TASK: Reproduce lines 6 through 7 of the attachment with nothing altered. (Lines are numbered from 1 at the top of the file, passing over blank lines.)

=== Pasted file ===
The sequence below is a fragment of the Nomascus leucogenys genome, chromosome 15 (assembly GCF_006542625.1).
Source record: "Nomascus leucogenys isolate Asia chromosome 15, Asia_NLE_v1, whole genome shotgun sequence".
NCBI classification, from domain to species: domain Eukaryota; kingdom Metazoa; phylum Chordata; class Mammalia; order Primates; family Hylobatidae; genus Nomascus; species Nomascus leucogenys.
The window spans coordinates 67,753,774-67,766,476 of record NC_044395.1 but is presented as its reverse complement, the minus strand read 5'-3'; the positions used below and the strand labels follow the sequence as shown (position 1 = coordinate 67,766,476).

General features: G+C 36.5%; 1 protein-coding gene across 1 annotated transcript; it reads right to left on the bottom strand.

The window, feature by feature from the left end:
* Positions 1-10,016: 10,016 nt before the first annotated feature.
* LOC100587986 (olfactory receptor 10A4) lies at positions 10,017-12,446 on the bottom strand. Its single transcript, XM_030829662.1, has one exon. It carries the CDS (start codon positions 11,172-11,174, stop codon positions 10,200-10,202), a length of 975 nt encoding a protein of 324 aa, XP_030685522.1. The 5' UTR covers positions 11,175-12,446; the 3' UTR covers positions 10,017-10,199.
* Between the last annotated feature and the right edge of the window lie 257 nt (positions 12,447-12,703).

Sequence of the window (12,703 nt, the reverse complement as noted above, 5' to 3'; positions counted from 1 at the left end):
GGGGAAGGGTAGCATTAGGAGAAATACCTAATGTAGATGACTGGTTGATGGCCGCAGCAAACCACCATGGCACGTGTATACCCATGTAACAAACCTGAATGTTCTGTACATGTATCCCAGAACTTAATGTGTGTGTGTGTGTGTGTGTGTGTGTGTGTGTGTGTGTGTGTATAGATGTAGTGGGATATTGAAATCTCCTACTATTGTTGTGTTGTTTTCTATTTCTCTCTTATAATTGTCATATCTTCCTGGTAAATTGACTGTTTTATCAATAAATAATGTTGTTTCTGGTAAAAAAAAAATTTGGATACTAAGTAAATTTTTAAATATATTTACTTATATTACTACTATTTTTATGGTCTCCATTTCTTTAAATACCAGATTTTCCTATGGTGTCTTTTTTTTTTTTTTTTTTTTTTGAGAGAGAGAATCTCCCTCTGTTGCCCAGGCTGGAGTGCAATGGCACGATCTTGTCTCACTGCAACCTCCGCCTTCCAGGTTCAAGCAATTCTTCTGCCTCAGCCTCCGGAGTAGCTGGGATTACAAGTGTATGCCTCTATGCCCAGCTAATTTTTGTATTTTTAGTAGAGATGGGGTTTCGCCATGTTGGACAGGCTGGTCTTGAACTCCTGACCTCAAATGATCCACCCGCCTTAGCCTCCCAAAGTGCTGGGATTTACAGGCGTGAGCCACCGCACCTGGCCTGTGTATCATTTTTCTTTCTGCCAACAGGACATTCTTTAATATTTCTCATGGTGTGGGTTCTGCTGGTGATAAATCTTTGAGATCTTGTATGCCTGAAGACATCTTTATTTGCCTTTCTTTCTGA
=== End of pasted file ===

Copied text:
The window, feature by feature from the left end:
* Positions 1-10,016: 10,016 nt before the first annotated feature.